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Odd Bald Spot

post #1 of 4
Thread Starter 
hello, umm.... My 9 month old kitten, Pitta, has recently developed a rather strange bald spot on her hindquarters, about the size of a poker chip. It's on her back, just a bit before the tail. I've noticed it was thinning for the past few days, but now it's bare. It's very dry and rough in the area of the spot, and the hair is brittle. She's very soft otherwise.
She does have a few fleas, but they've been going away since it's winter now. She also stays strictly indoors and only eays cat food.
Recently, I did bring a stray home. A kitten. I judge him only at about 4 months old, if that. He is sick (Bhroncitus I believe), and I'm going to take him to the vet soon. I keep him in the bathroom though, away from the other pets, simply because of his current illness. Could stress of a male cat be the cause of the hairloss?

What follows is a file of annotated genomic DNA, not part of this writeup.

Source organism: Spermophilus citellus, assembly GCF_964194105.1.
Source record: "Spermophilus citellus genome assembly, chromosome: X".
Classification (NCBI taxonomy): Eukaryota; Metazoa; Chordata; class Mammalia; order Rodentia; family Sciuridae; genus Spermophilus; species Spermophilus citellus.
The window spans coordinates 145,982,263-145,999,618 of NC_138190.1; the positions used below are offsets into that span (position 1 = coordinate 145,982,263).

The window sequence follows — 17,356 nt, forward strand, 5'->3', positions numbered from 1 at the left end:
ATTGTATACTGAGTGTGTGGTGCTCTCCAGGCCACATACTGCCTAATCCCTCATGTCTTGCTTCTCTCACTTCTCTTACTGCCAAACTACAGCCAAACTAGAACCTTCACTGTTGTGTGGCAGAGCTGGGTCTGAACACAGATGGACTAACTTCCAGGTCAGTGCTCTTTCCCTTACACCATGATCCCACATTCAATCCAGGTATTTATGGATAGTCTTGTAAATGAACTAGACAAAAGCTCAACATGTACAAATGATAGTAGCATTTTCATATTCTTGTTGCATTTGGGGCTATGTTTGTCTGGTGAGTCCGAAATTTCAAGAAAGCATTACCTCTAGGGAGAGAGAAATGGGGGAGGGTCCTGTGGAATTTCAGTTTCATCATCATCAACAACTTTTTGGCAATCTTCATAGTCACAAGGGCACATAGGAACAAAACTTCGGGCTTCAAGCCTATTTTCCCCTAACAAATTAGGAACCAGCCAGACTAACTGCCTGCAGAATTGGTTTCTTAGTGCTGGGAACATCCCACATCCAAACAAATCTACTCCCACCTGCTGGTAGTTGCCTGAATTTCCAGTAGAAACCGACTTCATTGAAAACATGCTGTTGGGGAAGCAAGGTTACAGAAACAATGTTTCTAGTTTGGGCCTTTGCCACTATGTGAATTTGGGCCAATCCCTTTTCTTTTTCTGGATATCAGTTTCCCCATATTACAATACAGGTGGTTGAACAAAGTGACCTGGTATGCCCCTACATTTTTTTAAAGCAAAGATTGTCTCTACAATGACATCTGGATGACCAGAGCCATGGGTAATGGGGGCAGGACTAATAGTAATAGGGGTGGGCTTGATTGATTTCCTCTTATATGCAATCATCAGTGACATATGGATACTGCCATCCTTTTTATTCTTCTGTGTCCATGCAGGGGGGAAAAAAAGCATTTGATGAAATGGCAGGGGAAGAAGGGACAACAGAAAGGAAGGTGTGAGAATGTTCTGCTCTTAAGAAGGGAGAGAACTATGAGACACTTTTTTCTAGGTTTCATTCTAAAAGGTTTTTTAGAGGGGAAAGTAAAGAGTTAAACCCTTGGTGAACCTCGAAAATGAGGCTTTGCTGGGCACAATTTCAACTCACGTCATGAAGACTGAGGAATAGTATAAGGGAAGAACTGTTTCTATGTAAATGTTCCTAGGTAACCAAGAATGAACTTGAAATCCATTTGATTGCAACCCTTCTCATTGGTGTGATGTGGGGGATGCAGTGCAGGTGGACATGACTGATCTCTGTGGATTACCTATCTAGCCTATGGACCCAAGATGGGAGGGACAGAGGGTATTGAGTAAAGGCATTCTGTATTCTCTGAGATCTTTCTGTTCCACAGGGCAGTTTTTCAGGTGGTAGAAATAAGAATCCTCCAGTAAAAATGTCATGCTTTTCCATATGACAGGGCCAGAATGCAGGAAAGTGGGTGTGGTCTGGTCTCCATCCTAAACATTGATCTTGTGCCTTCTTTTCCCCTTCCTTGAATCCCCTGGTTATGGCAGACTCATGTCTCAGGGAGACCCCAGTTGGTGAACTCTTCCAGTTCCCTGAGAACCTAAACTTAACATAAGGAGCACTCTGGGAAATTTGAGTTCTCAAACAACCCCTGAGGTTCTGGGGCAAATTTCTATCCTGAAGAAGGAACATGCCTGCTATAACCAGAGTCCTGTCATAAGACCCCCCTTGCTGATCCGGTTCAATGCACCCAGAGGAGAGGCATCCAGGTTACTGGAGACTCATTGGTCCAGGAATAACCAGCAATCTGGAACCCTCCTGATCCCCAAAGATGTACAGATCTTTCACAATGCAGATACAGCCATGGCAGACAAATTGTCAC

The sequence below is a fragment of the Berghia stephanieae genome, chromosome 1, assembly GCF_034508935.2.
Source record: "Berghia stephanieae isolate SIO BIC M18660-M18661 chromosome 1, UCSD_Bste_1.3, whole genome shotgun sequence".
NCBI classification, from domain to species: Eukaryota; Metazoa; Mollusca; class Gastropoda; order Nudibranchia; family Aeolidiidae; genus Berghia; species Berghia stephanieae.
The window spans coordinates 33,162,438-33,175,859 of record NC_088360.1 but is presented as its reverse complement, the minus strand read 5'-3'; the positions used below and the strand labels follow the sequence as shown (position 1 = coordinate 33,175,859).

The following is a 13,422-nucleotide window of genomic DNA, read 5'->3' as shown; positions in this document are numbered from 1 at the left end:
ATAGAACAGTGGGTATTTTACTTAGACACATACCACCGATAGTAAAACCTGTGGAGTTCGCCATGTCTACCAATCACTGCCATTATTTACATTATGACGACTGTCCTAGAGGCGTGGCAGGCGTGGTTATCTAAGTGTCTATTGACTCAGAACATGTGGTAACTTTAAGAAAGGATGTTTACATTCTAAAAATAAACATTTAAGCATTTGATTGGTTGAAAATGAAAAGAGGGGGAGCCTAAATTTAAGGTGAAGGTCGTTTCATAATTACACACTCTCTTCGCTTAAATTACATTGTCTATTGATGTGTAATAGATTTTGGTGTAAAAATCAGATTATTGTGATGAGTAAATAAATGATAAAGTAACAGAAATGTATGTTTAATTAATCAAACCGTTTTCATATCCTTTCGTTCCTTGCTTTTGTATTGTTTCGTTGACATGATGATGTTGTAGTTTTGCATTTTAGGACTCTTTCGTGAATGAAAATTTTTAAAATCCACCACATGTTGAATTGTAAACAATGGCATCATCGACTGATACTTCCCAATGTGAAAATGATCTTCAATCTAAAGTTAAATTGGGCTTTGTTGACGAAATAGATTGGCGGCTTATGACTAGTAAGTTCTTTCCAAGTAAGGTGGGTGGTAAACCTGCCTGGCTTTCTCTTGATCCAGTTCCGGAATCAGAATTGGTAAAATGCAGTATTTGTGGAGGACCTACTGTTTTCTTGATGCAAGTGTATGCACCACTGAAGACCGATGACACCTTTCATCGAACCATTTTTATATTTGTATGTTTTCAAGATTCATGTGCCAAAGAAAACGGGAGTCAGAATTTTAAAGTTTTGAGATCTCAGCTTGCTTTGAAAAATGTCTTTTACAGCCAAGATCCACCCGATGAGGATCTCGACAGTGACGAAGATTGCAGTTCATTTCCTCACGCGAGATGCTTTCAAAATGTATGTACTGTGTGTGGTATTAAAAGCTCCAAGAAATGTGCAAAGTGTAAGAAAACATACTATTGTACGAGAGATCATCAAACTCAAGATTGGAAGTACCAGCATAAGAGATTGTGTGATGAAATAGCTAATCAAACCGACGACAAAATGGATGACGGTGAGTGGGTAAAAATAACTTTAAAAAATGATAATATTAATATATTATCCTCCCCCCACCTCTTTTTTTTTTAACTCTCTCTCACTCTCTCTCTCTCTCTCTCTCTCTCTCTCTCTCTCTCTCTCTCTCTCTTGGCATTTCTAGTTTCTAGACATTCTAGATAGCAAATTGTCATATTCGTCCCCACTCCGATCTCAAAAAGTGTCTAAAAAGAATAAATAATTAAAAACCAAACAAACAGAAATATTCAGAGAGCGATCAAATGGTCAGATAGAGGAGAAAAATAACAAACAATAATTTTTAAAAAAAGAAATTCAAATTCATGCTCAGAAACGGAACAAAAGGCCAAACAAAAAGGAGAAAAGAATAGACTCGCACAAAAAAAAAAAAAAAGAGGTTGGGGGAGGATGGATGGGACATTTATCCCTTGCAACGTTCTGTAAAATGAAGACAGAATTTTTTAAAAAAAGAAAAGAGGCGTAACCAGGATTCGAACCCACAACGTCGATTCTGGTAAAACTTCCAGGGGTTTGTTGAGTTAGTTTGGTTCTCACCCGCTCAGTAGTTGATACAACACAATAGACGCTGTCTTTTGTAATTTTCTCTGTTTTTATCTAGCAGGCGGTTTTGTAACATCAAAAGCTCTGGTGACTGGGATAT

thank you for reading
post #2 of 4
Your cat might still have fleas, the same thing happened to my cat, a few hid in a pile of dirty clothes, then when I went to wash them they must have jumped on me, then my cat. The bald spots were the first sign, along with the itching. A good way to test is put a white sheet or cloth under your cat. When she scratches, look for dark specks on the sheet. If you have them thats called "flea dirt", and thats all the proof you need its fleas. I used advantage on my cat, and it works great, but first I had to see the vet to get the medicine.
post #3 of 4
Thread Starter 
I see, thank you!
I have just never seen that before. Didn't think it would have been caused by fleas. Thanks again
post #4 of 4
Sounds like it could be a hot-spot, which is caused by biting and scratching due to fleas. A vet visit is definitely in order. If it is a hot-spot, the vet will most likely give you Frontline or Revolution to take care of the fleas and an ointment to sooth the hot-spot. Stress could also be the cause, but it seems unlikely because the area of hairloss is so localized. You would notice other symptoms of stress too. Hot-spots are fairly common and routine for vets to deal with.
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